In 1937, F. Scott Fitzgerald was a troubled, uncertain man whose literary success was long behind him. In poor health, with his wife consigned to a mental asylum and his finances in ruin, he struggled to make a new start as a screenwriter in Hollywood.
The last three years of Fitzgerald’s life, often obscured by the legend of his earlier Jazz Age glamour, are the focus of Stewart O’Nan’s heartfelt new novel. With flashbacks to key moments from Fitzgerald’s past, the story follows him as he arrives on the MGM lot, falls in love with brassy gossip columnist Sheilah Graham, begins work on The Last Tycoon, and tries to maintain a semblance of family life with the absent Zelda and their daughter, Scottie. Fitzgerald’s orbit of literary fame and the Golden Age of Hollywood is brought vividly to life through the novel’s romantic cast of characters, from Dorothy Parker and Ernest Hemingway to Humphrey Bogart.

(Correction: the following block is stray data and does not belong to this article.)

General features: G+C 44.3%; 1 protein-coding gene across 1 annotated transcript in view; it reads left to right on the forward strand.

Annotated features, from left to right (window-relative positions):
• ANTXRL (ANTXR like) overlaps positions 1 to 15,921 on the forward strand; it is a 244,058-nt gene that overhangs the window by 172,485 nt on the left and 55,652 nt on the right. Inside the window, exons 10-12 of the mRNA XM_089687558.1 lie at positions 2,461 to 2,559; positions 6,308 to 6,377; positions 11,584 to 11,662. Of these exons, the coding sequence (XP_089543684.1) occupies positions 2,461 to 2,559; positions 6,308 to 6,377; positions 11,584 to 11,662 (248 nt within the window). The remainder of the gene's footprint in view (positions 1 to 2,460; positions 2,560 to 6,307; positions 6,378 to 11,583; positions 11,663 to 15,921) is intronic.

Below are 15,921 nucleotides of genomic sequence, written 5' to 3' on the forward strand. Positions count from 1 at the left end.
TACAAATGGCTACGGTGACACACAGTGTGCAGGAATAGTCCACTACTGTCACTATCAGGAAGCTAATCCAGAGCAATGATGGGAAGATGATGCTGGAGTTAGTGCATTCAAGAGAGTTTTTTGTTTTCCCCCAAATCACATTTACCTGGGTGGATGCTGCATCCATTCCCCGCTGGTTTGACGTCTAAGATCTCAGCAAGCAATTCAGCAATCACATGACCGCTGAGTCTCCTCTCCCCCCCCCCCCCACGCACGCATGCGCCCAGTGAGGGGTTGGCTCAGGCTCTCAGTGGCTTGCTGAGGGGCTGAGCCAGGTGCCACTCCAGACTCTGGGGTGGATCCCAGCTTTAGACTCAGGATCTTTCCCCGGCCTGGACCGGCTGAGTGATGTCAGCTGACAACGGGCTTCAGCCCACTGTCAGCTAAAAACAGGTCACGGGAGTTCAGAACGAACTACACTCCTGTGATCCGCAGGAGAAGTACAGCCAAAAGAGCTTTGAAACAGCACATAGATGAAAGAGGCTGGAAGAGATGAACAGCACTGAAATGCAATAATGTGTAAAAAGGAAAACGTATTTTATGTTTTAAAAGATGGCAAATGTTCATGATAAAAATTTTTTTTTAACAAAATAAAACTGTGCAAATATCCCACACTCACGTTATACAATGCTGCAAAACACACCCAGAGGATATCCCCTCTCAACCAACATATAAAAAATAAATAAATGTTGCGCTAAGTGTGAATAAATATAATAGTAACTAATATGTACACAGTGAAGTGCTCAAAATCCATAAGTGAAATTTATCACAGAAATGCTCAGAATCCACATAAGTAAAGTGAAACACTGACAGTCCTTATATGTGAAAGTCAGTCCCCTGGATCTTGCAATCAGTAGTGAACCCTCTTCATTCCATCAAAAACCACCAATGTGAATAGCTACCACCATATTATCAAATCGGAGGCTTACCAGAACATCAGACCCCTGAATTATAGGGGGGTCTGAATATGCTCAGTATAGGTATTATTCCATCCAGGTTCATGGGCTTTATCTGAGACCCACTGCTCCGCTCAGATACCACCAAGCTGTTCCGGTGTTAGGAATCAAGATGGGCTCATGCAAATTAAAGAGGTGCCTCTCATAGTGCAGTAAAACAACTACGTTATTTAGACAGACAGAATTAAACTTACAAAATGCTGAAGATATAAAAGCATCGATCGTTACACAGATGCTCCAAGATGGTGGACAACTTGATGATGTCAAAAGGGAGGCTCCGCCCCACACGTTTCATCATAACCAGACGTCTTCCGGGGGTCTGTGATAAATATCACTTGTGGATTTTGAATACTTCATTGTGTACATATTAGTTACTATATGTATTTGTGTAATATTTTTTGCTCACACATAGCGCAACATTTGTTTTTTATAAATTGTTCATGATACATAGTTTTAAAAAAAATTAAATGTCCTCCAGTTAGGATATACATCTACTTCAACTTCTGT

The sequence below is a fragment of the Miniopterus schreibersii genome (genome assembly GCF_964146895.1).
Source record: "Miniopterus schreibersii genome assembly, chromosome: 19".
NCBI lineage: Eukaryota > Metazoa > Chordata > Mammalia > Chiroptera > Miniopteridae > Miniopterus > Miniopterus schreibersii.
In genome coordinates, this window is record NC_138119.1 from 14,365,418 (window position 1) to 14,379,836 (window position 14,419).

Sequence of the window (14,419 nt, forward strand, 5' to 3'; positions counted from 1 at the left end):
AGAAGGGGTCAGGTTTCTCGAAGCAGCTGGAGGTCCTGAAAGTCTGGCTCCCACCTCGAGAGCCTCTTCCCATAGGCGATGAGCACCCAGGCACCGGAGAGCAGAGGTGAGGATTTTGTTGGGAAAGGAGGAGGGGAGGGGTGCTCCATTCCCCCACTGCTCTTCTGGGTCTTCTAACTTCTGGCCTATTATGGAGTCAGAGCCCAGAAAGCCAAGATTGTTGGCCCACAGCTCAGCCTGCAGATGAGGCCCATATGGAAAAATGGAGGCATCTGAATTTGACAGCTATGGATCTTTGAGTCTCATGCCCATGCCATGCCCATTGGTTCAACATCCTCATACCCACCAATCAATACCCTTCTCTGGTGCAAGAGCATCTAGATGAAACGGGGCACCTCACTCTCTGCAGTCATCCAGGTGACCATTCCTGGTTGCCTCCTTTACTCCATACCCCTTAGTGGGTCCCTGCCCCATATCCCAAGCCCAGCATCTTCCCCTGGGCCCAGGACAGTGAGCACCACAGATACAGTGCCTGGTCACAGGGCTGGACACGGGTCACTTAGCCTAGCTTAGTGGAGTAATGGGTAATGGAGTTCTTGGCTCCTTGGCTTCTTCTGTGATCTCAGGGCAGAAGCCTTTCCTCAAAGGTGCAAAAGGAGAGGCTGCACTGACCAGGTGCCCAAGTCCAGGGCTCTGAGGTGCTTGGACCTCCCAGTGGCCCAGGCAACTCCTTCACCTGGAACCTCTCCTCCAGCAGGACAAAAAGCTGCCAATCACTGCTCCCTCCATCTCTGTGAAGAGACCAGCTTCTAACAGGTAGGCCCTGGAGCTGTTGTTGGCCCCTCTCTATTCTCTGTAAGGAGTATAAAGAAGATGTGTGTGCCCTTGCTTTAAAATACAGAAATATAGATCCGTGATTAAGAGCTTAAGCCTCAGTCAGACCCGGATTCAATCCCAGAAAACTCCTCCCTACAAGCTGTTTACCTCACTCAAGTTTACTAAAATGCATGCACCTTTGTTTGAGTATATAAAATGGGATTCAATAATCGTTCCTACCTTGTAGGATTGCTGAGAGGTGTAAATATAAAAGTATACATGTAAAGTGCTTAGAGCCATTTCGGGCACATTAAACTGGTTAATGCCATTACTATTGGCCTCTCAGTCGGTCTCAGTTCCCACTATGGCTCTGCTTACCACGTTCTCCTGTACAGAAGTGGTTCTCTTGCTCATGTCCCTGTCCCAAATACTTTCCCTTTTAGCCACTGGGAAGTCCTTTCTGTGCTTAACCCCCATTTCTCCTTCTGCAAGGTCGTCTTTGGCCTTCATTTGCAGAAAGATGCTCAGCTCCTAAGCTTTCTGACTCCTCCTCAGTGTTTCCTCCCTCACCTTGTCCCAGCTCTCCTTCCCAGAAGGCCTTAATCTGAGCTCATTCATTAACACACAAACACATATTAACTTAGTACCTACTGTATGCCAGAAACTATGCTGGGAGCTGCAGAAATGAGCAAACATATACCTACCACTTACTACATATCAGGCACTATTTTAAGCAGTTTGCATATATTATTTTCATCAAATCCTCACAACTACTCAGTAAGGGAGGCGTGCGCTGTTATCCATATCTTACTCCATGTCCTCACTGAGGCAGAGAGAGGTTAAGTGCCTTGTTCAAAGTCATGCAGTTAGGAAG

Written with striking grace and subtlety, this wise and intimate portrait of a man trying his best to hold together a world that’s flying apart, if not gone already, is an American masterpiece.